Thursday, January 07, 2010


I don't know the story on what exactly Leach did with respect to the player who had the concussion, so I have no opinion on whether he should or shouldn't have been fired. Still, I know he was an employee of a State. Generally speaking, when a State fires an employee, there must first be some manner of due process examination of the "for cause" violation. In Leach's case, they just handed a termination letter to his lawyer.

When all the huffing and puffing is done, the State of Texas is going to be writing a check, no matter how insensitively the Coach behaved.

Wednesday, January 06, 2010


Just kind of sitting here watching it come down and wondering what the TP'ers position is on snow removal. Since it's not in the City's Charter, maybe we should just wait around until the free market handles it or until it melts, whichever comes first. Man, think of all the overtime, fuel and chemical costs it would save.

Tuesday, January 05, 2010


When you cut through all the esoterica, the health insurance reform effort had three pillars: portability; universality; and cost.

Skipping the polemics of whether government involvement in maintenance of carriers is good policy or bad policy, universality without cost control measures is just eminent domain in a different colored shirt.

Whether we like the way the House did it or the color of Pelosi's contact lenses, the house version addressed all three pillars.

The Senate, on the other hand, managed to do two expensive things. They bribed
with your money at least two members to vote for the thing. Then, in order to pass it, they took out the cost control provisions (OK, they left in the interstate boundary part, but that's lame). So they gave us portability and universality without the cost control features to make participation an opportunity instead of an obligation.

It's hard to argue that the delivery system now is very good. It is nothing more than one way of rationing (I laugh when people say "we'll go to rationing"--Rationphobe, we're rationing on wealth and employment now, not to mention geography. There's always rationing. We just use a different metering device from some other Western Countries.) It is equally hard to argue that the Senate version leads to anything any better. I don't think I'd love living under the House version either but at least it deals with all three pillars. The Senate didn't throw the baby out with the bath water. They held it under until it drowned.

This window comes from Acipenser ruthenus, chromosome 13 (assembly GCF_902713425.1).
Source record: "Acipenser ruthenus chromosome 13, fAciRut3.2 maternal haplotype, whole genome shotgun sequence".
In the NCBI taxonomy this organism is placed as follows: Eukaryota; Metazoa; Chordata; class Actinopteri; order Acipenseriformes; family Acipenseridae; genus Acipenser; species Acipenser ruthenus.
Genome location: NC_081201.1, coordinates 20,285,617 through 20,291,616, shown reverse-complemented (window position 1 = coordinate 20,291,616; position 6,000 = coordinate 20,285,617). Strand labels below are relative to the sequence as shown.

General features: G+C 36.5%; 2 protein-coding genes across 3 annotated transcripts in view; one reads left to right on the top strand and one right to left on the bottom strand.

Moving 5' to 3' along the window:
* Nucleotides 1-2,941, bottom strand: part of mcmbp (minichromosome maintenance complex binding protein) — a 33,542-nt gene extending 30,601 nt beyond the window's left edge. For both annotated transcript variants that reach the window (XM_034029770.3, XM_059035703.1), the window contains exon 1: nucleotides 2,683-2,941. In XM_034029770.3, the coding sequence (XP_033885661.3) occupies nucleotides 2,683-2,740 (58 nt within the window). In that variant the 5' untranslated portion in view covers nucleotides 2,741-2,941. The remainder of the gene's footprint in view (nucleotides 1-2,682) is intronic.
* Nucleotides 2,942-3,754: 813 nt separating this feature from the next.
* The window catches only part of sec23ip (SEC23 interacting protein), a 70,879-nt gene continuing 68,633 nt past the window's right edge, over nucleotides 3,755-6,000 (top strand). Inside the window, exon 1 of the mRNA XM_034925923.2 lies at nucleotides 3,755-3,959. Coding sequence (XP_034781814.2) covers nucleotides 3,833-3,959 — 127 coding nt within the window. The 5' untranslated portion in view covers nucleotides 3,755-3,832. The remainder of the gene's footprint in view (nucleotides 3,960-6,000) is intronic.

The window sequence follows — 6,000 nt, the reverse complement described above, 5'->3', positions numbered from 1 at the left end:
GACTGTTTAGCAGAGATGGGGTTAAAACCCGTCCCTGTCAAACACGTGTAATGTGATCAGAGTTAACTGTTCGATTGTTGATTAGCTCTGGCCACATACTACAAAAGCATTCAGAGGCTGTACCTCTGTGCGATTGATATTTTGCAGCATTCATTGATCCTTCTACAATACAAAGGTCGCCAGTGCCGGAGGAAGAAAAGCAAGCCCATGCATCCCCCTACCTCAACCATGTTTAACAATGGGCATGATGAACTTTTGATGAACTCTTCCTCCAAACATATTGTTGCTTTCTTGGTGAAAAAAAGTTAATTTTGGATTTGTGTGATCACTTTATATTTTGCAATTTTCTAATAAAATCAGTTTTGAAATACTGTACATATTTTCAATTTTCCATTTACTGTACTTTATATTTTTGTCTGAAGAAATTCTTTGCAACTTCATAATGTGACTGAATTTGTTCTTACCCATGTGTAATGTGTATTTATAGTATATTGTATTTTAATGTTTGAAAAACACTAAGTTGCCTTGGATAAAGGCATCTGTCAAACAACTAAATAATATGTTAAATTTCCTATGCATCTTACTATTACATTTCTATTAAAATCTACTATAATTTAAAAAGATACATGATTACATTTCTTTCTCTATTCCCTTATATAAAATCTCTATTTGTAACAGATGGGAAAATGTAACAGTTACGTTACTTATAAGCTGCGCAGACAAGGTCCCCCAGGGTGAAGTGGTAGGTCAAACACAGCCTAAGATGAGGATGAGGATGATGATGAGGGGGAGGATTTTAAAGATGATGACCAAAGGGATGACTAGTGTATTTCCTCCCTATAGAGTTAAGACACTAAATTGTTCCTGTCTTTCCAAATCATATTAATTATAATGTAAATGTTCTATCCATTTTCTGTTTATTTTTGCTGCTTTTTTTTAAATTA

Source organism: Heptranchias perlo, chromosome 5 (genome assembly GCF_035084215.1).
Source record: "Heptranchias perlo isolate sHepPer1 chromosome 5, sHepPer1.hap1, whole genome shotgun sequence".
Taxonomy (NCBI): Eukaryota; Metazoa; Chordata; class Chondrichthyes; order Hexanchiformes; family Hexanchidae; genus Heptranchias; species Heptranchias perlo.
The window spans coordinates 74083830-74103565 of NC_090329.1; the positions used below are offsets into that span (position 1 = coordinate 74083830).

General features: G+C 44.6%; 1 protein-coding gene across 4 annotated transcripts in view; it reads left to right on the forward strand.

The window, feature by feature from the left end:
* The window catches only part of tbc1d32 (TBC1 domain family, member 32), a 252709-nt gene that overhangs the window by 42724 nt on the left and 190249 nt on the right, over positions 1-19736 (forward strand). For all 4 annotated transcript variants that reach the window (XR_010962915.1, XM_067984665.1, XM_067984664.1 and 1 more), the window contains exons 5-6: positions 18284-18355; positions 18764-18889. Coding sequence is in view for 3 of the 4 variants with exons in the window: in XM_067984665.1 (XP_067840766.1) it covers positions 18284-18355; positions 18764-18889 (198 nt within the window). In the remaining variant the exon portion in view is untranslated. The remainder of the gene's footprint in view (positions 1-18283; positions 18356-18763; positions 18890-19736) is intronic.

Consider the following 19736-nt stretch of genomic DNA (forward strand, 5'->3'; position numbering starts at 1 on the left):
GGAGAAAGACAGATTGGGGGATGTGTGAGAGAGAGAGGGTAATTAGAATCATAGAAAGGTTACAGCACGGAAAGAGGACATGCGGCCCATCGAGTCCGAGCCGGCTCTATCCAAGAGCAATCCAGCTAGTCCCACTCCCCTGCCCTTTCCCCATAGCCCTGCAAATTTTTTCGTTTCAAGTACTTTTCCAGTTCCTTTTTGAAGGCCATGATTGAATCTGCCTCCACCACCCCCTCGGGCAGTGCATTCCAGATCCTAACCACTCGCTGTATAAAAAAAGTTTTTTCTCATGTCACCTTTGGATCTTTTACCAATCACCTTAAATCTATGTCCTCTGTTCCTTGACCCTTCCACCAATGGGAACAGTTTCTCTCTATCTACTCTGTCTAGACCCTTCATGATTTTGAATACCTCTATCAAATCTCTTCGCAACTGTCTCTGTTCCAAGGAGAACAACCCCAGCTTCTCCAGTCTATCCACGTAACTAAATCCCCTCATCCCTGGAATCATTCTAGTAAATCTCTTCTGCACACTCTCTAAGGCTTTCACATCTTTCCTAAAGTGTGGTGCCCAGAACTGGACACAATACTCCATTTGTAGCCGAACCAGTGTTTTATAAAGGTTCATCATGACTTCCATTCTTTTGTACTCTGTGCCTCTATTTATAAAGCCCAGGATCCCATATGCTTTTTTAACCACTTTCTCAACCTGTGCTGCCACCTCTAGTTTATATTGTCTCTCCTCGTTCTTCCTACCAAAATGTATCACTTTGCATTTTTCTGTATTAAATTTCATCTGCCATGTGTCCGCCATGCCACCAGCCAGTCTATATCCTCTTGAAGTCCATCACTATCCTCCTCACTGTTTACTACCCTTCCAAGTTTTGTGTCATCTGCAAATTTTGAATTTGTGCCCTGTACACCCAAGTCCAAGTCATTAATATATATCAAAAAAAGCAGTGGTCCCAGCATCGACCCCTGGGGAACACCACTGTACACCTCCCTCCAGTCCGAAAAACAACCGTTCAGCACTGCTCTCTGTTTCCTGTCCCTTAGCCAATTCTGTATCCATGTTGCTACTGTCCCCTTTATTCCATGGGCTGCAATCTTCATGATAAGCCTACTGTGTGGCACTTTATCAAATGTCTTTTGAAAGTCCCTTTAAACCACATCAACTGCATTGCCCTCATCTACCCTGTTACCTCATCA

Very strange.

Saturday, January 02, 2010


Everybody looks forward on New Year's day, 'cept me. I look backwards at memorable times. This holiday my stream-of-consciousness goes back to:

My Bride Catching the Bass from Hell on her birthday;

Summer School one year at WIU (curious decision). Breakfast was a cup of coffee @ Roe's Dairy and one game of pinball. Sometimes I could make that game last all day, in which case class took gas;

Pheasant Hunting with my Dad;

Being the first member of my family to graduate from College, by about four hours;

Being Sworn in to the Arksanas Bar with Bill Clinton next to me and Hillary Rodham behind me;

Getting three job offers on the same day;

Surviving telling my eventual in-laws I wanted to marry their daughter;

Watching in Awe as the Russian Army occupied Czechoslovakia;

Spending time with Hamilton Jordan;

Spending time with Spencer Haywood;

Going through my first Autopsy;

Putting my favorite dog to sleep;

Innumerable times when the Good Lord put his hand on my shoulder to rescue me from whatever damn fool thing I'd started before I killed myself or some innocent bystander.

Friday, January 01, 2010


Texas Tech fired a coach for brutality and his last name was not Knight?